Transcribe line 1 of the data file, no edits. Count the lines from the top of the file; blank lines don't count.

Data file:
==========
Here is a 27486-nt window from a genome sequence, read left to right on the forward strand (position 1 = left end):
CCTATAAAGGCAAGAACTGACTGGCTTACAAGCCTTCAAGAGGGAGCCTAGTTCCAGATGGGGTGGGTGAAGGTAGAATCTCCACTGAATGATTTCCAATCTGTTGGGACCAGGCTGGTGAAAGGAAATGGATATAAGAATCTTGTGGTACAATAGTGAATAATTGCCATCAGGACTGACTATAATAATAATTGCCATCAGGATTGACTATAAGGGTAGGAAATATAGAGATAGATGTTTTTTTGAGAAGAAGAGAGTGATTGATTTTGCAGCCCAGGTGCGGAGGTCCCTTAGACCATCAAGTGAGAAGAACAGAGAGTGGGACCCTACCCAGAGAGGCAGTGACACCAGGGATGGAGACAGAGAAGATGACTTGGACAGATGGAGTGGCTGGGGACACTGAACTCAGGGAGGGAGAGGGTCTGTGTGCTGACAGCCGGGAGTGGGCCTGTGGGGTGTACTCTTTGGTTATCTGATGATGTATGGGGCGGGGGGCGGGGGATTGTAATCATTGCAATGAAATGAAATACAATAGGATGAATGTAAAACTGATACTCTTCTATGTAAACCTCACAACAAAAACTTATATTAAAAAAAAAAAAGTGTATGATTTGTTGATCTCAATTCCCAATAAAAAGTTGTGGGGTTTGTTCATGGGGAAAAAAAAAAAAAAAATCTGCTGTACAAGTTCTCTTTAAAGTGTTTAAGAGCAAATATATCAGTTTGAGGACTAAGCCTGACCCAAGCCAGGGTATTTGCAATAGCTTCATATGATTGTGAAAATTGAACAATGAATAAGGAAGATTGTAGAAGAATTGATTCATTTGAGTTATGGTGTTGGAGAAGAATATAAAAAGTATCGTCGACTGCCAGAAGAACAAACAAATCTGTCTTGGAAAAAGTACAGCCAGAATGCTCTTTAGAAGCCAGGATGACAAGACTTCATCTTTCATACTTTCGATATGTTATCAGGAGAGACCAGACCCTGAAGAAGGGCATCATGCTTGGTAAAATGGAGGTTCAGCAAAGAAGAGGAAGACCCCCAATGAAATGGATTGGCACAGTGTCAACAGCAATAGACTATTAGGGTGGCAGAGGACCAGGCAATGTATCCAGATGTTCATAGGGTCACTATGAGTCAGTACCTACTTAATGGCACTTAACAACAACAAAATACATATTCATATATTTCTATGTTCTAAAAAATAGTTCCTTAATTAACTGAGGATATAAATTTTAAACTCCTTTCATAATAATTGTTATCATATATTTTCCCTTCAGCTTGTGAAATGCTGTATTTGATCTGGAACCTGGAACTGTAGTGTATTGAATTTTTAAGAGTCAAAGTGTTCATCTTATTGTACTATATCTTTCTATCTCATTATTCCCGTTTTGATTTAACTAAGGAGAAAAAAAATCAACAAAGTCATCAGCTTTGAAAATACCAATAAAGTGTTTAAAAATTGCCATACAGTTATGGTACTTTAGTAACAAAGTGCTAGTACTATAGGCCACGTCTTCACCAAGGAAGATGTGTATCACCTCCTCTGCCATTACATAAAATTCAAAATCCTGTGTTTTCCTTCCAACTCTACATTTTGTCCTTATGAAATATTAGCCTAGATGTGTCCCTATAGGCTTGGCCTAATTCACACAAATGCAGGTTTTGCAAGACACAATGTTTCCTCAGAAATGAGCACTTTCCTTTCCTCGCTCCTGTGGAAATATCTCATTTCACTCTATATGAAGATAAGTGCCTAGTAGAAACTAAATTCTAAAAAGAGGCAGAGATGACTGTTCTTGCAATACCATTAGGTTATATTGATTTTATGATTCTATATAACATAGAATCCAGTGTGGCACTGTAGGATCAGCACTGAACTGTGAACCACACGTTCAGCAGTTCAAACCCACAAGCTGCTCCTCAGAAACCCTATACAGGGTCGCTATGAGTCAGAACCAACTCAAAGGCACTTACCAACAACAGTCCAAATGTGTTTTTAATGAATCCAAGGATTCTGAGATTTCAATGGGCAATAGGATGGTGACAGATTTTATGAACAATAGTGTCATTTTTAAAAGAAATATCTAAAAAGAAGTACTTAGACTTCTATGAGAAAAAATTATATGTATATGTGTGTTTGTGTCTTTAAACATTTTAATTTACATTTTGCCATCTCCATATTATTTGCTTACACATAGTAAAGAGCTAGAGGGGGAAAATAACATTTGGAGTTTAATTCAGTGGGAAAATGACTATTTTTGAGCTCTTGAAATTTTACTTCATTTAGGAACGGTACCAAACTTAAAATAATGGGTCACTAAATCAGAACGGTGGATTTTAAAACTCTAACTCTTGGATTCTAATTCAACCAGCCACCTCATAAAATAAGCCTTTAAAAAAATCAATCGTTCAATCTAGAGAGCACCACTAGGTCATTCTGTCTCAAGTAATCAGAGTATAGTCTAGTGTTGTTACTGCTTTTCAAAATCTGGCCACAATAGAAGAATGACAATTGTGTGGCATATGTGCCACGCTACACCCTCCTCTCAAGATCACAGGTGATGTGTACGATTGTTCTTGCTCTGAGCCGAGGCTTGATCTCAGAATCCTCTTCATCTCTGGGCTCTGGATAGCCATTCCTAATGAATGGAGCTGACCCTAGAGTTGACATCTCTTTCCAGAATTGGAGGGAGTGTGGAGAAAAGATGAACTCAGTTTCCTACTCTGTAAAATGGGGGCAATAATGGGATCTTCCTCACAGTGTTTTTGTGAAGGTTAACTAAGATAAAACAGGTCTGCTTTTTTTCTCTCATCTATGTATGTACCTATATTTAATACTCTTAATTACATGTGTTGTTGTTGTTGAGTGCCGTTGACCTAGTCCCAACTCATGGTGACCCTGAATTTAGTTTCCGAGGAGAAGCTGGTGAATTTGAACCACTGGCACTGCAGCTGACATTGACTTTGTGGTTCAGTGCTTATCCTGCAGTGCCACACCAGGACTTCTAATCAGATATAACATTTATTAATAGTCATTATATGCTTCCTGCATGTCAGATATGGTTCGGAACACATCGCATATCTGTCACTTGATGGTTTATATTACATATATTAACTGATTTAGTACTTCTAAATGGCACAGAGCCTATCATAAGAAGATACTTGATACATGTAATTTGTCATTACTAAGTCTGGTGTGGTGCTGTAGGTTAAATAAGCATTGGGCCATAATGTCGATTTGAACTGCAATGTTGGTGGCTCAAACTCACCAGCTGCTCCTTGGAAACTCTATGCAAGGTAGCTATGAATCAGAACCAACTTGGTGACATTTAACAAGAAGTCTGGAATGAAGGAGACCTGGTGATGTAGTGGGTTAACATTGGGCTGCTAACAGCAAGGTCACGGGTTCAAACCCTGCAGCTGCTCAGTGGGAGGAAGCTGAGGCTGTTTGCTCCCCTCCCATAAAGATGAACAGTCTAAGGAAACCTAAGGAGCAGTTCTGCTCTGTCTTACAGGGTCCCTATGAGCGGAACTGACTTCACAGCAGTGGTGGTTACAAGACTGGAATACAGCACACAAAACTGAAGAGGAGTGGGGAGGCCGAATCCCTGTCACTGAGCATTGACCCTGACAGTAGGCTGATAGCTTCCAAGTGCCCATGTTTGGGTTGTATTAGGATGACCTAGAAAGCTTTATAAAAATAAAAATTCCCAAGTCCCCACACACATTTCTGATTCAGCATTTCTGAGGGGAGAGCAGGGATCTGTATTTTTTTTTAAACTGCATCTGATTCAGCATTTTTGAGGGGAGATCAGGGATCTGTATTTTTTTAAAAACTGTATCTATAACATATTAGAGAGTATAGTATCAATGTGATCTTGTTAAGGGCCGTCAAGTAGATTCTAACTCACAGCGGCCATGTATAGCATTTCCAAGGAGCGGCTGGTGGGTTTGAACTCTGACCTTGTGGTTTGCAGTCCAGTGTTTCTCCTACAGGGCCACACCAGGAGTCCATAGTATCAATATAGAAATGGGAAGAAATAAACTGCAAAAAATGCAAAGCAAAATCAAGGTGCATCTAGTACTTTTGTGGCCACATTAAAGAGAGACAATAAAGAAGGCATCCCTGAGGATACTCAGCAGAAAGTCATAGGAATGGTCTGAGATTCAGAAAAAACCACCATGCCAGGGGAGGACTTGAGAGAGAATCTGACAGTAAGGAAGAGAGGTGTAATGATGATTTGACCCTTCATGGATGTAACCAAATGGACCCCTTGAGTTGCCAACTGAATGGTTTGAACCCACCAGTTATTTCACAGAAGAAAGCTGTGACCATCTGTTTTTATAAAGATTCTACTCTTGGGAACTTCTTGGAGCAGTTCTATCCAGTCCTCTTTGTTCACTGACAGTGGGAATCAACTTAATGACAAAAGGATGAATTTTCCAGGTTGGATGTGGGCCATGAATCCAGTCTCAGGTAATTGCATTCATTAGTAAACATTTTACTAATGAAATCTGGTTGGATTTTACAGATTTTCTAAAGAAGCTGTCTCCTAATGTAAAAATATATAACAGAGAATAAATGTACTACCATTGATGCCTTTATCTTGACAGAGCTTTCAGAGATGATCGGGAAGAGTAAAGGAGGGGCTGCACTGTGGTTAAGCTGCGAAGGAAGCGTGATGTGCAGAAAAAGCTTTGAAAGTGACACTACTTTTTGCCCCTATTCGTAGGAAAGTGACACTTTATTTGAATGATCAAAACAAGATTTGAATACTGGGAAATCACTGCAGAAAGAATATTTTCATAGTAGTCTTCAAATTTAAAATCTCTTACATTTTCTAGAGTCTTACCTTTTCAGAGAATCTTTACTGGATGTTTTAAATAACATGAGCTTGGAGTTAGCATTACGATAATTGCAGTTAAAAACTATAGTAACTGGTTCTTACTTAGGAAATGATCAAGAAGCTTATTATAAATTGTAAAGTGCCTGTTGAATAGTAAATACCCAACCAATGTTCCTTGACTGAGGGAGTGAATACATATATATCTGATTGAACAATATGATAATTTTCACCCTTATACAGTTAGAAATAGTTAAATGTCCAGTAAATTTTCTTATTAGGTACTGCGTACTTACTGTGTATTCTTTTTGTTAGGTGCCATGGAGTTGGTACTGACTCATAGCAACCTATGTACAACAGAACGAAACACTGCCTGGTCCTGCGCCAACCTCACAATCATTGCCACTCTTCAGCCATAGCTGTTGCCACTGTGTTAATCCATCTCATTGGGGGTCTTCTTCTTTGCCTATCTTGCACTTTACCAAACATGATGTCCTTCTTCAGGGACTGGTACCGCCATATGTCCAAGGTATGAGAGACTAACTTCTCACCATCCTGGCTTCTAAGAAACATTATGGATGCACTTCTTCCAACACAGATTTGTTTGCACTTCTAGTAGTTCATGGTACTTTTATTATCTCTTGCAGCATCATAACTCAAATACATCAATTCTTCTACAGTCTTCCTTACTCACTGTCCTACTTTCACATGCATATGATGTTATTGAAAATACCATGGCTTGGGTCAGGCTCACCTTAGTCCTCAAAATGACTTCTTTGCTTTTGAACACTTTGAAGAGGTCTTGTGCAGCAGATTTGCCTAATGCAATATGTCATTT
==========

Here is a 27486-nt window from a genome sequence, read left to right on the forward strand (position 1 = left end):